If any ship have any occasion to strike all her sails in the night, he shall shoot off a great piece, and put out a lanthorn all night, and those that are nighest unto him shall shew lights, for that other may procure it, and shall take in the sails till day: And, if necessity be great, shall shoot off another piece, and those, that do see it, shall answer with other two lights, making the like board.

When the admiral will have any communication, he will make a sign, putting a flag in the after misen near the lanthorn, and so they shall repair unto him to know what he would have. If (which God for his mercy permit not) there happen any ship to take fire, the next unto her shall make from her, sending first their boats and skiffs, to succour and help, and so shall all the rest.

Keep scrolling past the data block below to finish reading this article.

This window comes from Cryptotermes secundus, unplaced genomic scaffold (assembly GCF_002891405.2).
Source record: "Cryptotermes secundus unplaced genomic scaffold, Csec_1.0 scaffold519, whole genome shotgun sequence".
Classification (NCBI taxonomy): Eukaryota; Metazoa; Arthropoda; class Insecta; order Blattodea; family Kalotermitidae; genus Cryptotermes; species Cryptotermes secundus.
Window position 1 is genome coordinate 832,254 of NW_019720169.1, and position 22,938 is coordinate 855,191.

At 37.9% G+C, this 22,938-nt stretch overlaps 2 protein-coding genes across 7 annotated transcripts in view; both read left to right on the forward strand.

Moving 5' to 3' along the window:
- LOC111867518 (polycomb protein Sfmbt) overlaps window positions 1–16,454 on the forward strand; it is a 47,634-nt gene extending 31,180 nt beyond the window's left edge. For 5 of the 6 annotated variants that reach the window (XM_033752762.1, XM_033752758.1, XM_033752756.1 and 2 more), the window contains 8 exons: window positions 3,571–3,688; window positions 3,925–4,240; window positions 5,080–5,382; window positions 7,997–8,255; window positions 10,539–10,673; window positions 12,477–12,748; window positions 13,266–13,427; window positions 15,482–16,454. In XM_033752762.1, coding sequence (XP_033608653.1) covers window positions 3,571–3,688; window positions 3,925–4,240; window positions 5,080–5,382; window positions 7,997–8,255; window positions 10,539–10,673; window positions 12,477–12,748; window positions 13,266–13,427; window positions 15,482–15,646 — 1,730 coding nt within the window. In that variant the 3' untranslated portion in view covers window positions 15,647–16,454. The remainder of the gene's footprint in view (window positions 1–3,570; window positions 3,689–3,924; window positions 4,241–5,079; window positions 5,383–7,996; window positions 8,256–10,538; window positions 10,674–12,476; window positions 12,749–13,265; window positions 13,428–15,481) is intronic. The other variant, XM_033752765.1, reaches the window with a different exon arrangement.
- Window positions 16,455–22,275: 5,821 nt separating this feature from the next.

They shall have particular care, to put forth their fire in every ship, before the sun go

down. In taking of their allowance of victuals, the soldiers shall let them that have the charge thereof, to deliver it, so that the said soldiers shall not gu down to take it, nor choose it perforce, as in times they have done; and, for this cause, shall be present the serjeant, or corporal, of the company or companies, where they are, for avoiding disorder, and that timely they have their portions; so that before night every body may have supped.

That no ship, nor other vessel of this navy, nor of any of those, that goeth subject under my jurisdiction, shall not be so bold to enter into

his poop:

any harborough, anchor, nor go a shore, without the admiral doth it first, or with my special leave, upon pain of punishment hereof.